• The first H7N9 outbreak was observed in the province in Baoqing County, Shuangyashan City on 10 June in a chicken layer farm (20,150 sick, 19,500 deaths) and confirmed to be due to a HPAI strain; 16,610 poultry have been culled on 16 June [reference 1, reference 2].
    • 13 June, Inner Mongolia:
      • The two previously reported H7N9 outbreaks that occurred in Hohhot and Baotou Cities were confirmed to be due to the HPAI strain [reference 1, reference 2].
  • Humans
    • Since the last update (14 June 2017), 16 new human cases have been reported in:
      • Beijing (3),
      • Guizhou (2),
      • Hebei (2),
      • Sichuan (2),
      • Anhui (1),
      • Guangxi (1),
      • Hunan (1),
      • Inner Mongolia (1),
      • Jiangsu (1),
      • Tianjin (1),
      • Zhejiang (1).
    • For detailed information on human cases, please refer to WHO's Disease Outbreak News.


Figure 1. Number of positive virological samples from birds or the environment, by province and origin as of 28 June 2017. Information provided corresponds to both high and low pathogenic H7N9 viruses.

Number of positive virological samples from birds or the environment, by province* and origin

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|-- Click to enlarge –|


Figure 2. Number of officially reported human cases since February 2013 as of 28 June 2017. Information provided corresponds to both high and low pathogenic H7N9 viruses.

Number of officially reported human cases since February 2013

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|-- Click to enlarge –|


Figure 3. Incidence of officially reported human cases by month, based on onset date as of 28 June 2017. Information provided corresponds to both high and low pathogenic H7N9 viruses.

Incidence of officially reported human cases by week, based on onset date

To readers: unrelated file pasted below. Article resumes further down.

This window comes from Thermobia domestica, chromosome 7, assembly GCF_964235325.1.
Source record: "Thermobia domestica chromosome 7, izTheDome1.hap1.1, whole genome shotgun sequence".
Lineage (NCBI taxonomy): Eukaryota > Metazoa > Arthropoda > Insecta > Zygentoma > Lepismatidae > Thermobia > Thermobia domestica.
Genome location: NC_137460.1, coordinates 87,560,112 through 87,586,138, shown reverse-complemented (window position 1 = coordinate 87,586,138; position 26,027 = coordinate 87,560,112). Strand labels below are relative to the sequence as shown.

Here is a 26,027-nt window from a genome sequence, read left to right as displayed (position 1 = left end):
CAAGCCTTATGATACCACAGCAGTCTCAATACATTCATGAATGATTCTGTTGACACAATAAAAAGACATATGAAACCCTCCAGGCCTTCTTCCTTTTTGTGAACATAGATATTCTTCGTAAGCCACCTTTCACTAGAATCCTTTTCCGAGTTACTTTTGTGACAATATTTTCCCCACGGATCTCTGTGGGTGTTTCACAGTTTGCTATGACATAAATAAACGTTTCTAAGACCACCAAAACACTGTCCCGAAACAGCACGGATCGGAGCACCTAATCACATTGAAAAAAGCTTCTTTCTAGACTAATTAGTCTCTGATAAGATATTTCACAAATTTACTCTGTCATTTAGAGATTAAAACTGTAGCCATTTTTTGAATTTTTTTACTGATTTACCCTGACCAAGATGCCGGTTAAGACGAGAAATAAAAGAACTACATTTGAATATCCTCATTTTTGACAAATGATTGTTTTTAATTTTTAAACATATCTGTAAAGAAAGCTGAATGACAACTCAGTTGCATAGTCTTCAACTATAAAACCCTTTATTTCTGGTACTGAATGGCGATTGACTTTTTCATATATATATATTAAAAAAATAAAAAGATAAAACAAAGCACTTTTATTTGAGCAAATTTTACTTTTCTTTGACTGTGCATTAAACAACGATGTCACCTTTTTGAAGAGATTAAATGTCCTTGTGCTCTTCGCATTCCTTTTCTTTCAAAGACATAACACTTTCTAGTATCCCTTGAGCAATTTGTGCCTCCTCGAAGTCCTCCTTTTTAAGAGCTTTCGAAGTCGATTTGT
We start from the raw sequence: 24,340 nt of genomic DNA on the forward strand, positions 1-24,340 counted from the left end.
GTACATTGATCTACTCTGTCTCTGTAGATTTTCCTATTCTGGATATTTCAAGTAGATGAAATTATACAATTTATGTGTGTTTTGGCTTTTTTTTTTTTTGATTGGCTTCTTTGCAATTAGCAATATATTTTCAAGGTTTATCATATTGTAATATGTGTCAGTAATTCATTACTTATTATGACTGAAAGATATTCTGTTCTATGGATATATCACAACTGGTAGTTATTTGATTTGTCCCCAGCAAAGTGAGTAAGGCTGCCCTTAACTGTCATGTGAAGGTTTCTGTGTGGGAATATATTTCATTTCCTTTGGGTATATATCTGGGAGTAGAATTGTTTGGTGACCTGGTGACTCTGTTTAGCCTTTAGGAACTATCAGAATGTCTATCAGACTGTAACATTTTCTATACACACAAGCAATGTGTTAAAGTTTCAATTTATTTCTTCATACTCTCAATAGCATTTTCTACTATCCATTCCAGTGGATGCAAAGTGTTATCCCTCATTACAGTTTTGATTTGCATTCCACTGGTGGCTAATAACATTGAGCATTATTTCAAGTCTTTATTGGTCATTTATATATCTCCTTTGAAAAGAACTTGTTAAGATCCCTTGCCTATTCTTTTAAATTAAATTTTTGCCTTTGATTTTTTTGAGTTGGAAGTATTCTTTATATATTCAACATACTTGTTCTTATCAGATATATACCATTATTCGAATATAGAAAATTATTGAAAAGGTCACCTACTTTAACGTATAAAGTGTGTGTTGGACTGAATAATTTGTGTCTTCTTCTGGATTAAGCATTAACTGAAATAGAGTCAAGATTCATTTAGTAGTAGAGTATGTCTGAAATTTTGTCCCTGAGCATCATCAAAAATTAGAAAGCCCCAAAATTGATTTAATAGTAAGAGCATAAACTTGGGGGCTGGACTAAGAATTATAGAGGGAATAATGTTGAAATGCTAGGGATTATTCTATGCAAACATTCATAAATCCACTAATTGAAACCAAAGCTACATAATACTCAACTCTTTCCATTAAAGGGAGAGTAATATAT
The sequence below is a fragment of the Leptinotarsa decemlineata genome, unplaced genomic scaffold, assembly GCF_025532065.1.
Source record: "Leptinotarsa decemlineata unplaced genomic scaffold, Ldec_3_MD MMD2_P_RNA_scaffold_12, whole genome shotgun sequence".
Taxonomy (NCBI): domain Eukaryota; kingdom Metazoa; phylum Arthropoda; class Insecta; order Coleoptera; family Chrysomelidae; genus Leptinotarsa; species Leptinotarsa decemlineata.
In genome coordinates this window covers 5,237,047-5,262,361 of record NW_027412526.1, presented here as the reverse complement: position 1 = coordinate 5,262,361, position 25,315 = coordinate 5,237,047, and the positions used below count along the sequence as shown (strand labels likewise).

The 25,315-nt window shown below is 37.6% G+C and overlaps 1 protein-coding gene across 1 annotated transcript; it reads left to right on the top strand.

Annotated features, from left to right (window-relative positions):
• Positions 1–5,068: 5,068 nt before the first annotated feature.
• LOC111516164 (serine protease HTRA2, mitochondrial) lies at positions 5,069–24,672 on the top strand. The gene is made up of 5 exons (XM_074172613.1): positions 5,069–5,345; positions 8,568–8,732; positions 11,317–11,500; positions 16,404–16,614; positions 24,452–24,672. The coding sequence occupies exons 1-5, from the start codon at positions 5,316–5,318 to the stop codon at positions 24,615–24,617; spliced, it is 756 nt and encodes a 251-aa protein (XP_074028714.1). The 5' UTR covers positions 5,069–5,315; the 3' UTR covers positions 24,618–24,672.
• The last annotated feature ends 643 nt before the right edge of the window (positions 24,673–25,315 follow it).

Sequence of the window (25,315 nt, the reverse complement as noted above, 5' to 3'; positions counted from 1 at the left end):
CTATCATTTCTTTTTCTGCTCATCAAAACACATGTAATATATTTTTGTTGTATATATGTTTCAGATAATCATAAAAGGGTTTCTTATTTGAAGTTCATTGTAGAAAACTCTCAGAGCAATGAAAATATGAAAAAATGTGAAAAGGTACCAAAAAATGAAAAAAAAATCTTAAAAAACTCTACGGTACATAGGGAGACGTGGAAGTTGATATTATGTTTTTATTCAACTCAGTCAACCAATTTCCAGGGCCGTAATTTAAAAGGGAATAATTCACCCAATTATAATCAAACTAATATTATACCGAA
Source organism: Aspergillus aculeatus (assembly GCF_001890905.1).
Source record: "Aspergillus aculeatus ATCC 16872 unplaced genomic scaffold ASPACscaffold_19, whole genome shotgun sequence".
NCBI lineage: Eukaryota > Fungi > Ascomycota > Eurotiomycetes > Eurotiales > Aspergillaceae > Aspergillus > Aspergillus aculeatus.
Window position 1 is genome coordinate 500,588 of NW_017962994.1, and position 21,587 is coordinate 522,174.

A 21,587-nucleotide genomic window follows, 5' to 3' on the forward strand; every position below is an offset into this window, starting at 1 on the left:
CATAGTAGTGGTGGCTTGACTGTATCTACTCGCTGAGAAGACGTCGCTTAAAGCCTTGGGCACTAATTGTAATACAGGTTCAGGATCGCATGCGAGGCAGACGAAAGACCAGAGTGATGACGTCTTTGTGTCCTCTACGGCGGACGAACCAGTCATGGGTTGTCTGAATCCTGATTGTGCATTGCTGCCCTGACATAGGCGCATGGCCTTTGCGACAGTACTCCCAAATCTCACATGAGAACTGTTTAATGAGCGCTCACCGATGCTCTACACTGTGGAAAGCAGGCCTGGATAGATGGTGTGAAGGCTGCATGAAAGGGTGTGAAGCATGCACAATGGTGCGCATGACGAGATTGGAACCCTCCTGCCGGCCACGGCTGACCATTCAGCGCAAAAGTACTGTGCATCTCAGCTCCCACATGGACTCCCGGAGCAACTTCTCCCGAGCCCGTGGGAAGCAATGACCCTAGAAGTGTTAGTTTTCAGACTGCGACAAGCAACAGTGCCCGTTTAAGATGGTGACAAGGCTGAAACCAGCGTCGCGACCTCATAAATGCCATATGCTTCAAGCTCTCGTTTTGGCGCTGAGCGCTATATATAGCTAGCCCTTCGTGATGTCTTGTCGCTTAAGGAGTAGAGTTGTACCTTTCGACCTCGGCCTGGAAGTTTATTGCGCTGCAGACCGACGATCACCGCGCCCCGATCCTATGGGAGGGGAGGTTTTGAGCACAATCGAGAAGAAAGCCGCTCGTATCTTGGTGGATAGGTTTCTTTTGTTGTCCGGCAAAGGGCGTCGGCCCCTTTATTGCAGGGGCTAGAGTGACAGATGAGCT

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|-- Click to enlarge –|

Note: For cases with unknown onset dates from wave 1 (n=7), wave 2 (n=2), wave 3 (n=146), wave 4 (n= 27) and wave 5 (n=177) reporting dates were used instead.


Publications

  • In addition to the surveillance findings by MoA and MoH, 1,728 virologically positive samples have also been reported in 12 peer-reviewed articles (1, 2, 3, 4, 5, 6, 7, 8, 9, 10, 11, 12). A total of 71,920 samples have been collected in these studies since April 2013, of which 1,728 (2.4%) were positive for H7N9 (1,215 environmental samples, 501 chickens, 1 goose and 1 tree sparrow).
  • Mutation analyses were conducted to determine if the H7 HA was capable of acquiring human-type receptor specificity. Remarkably, three amino acid mutations conferred a switch in specificity for human-type receptors that resembled the specificity of the 2009 human H1 pandemic virus, and promoted binding to human trachea epithelial cells [reference].


FAO’s support to countries

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Keywords: FAO; Updates; Avian Influenza; H7N9; Human; Poultry; China.